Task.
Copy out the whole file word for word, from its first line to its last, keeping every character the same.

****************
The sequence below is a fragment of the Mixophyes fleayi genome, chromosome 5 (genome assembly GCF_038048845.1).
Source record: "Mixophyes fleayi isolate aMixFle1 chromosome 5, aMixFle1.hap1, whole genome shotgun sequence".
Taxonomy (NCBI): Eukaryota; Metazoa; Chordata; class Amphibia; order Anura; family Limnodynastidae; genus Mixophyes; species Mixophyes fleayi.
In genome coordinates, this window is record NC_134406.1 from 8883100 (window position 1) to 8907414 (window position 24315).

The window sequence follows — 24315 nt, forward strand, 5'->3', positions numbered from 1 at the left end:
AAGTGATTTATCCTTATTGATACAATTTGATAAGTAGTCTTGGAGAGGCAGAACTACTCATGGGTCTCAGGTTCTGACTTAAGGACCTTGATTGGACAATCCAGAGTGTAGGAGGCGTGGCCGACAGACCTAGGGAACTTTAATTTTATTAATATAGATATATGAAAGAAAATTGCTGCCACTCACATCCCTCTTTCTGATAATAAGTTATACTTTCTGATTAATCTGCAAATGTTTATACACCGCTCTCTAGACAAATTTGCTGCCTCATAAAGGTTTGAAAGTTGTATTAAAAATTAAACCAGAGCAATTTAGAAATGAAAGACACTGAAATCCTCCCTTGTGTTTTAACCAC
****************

The sequence below is a fragment of the Mixophyes fleayi genome, chromosome 5 (genome assembly GCF_038048845.1).
Source record: "Mixophyes fleayi isolate aMixFle1 chromosome 5, aMixFle1.hap1, whole genome shotgun sequence".
Taxonomy (NCBI): Eukaryota; Metazoa; Chordata; class Amphibia; order Anura; family Limnodynastidae; genus Mixophyes; species Mixophyes fleayi.
In genome coordinates, this window is record NC_134406.1 from 8883100 (window position 1) to 8907414 (window position 24315).

The window sequence follows — 24315 nt, forward strand, 5'->3', positions numbered from 1 at the left end:
AAGTGATTTATCCTTATTGATACAATTTGATAAGTAGTCTTGGAGAGGCAGAACTACTCATGGGTCTCAGGTTCTGACTTAAGGACCTTGATTGGACAATCCAGAGTGTAGGAGGCGTGGCCGACAGACCTAGGGAACTTTAATTTTATTAATATAGATATATGAAAGAAAATTGCTGCCACTCACATCCCTCTTTCTGATAATAAGTTATACTTTCTGATTAATCTGCAAATGTTTATACACCGCTCTCTAGACAAATTTGCTGCCTCATAAAGGTTTGAAAGTTGTATTAAAAATTAAACCAGAGCAATTTAGAAATGAAAGACACTGAAATCCTCCCTTGTGTTTTAACCAC